By Wendy Staples
Fine & Performing Arts Department
Italy, in my opinion, is the hub of Western art and architecture.
That, coupled with the breath- taking landscape, delicious recipes and beautiful language, I couldn’t find a reason not to go when I was offered the Hubbard Travel Grant. As an art teacher at Wilbraham & Monson Academy, it is sometimes difficult to find the time to create my own artwork and I knew that an experience such as this would revive my personal and pedagogical inspiration.
I began my four-week journey with two of my Alfred University friends in Rome, where we traversed the city in 100-degree, humid heat. It was well worth the exhausting, daily adventures because it was such a new experience for me. With every street, there was a beautiful building, a line of colorful Vespas, or a historical artifact situated among the new and old buildings.
We tried to see as many sights as we could: the Trevi Fountain, the Capuchin Crypts, Vatican City — all this was done in between meals sampling the food and wine.
Thereafter, one friend returned home and I headed with the other to the Barnes Artist Residency, where we spent two full weeks with Victoria Barnes, Tim Conte and their two children.
The residency is located between the cities of Perugia and Umbertide, Umbria. Resting on the base of Monte Acuto, the villa is known as “il palazzo di Monte Acuto,” or “the palace of Mount Acuto.” The hillside is littered with vineyards, olive trees, cinghiale (wild boar) trails and towers that were once used to guard the mountain from enemy Florentines with bow and arrow. The building itself has a history dating back to the 1300s, and in the last 30 or so years (and three generations), it has been the summer home of the Barnes Family.
Our days at the villa were spent hiking, reading books, journaling, sketching, painting and enjoying light lunches while overlooking the olive grove in our back yard. Every night we had a traditional Italian dinner cooked by Victoria, and the rest of our evenings were usually spent watching the sun go down with a glass of wine and then creating in the old “cantina,” where our studio was located. On parts of the wall, tally marks still remain from an old farmer’s wine inventory and large hand-blown wine jugs still nestle in the corner in baskets.
Quite frequently, Tim took us on day trips to visit small, medieval towns within a two-hour radius of Monte Acuto: Gubbio, Sansepolcro, Assisi, Montefalco, Orvieto, Perugia and Fabriano. These trips were most inspiring for me because I began to think about architecture; I began to notice the way shapes, lines, and blue, negative spaces interacted with one another. As a portrait painter, it was exciting for me to think about a new subject matter and plan ways in which I could begin a new body of work.
Right before I left the Umbrian region, I was lucky enough to be invited to a dinner party at the home of the American-Italian portrait painters Lani Irwin and Alan Feltus. Our dinner was prepared by Lani in her Italian charmed kitchen with heavy amounts of olive oil, garlic and rosemary: I thought I had died and gone to heaven. After a tour of their studio spaces I was yet again renewed with inspiration to paint. Alan carefully described his process to me and let me ask him questions about his figurative paintings. Alan and I have been exchanging emails ever since, discussing artists, lessons and the importance of sketching every day. It truly was the most inspiring dinner party I have ever attended.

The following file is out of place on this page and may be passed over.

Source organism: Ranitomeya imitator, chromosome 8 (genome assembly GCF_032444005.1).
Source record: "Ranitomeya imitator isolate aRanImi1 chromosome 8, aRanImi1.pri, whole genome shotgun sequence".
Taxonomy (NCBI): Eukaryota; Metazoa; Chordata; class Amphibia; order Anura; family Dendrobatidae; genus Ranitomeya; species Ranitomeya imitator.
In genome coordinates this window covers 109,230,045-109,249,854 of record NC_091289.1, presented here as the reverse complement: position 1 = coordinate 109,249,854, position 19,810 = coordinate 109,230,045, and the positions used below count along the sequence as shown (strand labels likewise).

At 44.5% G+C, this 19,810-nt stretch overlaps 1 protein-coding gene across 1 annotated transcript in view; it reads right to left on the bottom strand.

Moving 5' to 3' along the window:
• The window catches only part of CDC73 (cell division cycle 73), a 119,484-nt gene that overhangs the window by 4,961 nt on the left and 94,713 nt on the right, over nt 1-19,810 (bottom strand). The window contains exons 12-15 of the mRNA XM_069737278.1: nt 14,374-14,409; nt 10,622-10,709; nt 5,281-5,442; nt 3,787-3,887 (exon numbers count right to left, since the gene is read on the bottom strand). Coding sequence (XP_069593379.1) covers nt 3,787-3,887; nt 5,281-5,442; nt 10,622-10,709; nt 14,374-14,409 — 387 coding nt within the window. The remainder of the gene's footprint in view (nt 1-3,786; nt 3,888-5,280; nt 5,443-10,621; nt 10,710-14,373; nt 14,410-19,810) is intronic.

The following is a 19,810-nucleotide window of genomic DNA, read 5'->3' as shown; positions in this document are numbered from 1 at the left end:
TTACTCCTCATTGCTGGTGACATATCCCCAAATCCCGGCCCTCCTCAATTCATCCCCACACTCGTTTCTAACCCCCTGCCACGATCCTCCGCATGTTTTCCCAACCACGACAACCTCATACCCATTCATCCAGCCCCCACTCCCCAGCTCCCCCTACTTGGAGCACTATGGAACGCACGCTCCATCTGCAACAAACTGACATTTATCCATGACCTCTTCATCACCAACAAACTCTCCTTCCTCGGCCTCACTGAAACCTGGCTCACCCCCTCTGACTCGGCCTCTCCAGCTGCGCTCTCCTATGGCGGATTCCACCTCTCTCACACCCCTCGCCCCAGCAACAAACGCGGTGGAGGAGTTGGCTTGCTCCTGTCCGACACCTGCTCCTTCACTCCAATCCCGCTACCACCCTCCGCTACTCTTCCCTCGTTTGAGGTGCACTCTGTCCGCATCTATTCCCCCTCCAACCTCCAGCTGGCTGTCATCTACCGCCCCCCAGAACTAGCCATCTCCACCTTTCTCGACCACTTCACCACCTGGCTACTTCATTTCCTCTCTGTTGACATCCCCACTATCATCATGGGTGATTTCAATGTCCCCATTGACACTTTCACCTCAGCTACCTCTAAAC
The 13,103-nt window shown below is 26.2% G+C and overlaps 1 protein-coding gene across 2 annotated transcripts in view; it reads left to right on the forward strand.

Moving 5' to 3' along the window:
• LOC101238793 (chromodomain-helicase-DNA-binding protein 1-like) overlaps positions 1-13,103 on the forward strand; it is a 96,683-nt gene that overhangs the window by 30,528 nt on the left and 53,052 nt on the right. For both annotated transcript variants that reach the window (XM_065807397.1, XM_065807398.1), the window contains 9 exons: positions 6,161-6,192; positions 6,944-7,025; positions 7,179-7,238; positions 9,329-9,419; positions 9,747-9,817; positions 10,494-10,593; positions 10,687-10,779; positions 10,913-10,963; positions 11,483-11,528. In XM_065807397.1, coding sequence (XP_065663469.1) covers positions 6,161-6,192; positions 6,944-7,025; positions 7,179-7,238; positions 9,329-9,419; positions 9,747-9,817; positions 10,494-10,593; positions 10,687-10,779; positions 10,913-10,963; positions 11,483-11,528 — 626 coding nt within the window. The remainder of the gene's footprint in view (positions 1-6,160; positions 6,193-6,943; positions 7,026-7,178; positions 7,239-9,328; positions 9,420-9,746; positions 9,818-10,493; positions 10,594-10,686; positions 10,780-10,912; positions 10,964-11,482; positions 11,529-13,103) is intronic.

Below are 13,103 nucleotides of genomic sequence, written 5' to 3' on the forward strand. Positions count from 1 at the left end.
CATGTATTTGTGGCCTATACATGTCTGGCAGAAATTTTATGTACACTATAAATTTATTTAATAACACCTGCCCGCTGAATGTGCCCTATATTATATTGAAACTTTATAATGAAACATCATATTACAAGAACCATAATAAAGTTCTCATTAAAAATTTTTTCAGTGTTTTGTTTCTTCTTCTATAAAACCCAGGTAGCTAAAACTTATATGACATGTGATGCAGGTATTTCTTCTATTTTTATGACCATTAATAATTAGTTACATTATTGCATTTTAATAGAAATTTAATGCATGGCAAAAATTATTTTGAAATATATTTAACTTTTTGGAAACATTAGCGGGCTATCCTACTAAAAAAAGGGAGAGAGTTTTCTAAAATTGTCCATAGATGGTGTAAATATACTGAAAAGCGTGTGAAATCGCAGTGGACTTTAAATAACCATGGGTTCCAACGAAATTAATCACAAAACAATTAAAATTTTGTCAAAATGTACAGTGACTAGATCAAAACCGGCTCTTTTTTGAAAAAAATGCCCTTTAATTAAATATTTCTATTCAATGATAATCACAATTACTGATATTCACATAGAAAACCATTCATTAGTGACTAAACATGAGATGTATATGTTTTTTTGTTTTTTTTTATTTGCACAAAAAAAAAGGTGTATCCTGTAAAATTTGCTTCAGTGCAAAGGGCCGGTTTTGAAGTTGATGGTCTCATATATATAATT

With the end of the residency, I said goodbye to my friends and hello to my fiancé, Dan Staples ’04, who arrived to meet me in Rome. On my birthday, we explored the Colosseum and the Roman Forum. After a couple more days in the ancient empire, we stayed in Florence. There, we explored the leather markets, Ponte Vecchio, the sculptures in the Palazzo Vecchio, and the tombs of the Santa Croce Basilica, where many of the greats’ tombs rest.
For our final leg, we stayed two nights in Naples. The first day, we ventured on a rickety train to Pompeii, and on the second day took a ferry ride to the island of Capri. Upon leaving Italy, our biggest regret was neglecting to stay in a villa on the coast of Capri; dipping our toes in the Mediterranean Sea for a few minutes was just not enough.
As I returned to the classroom for the 2015–16 academic year, I felt rejuvenated and inspired. I am more curious about the world, particularly the deep history of Italian art and architecture. I want to read more books, draw more portraits, paint houses, and in doing this, I wish to model the behavior of a motivated artist for my students.
When I am inspired, my lessons and class projects are born from that creative energy. I am forever grateful to Mr. and Mrs. Hubbard for this opportunity.
The Leverett Marsden Hubbard Family Teaching Faculty Sabbatical Travel Fund, named for former Wilbraham & Monson Academy Trustee Leverett Marsden Hubbard, was established in 2001 by his son Leverett Hubbard. The purpose of the fund is to help reward and retain full-time upper school teachers at the Academy. The fund provides travel grants of up to $5,000 to full-time teaching faculty members who have completed five years of classroom teaching and who will return as a classroom teacher the following year. The fund is intended to help faculty become more aware of the interdependent world in which we live and to develop an understanding of different countries, especially those of our international students.
Travel must be mission-based (tied to culture and education) and take place outside of the United States. The grant’s purpose is to help faculty become more aware of the interdependent world in which we live and to develop an understanding of different countries, especially those from whom our nation has derived our culture and heritage.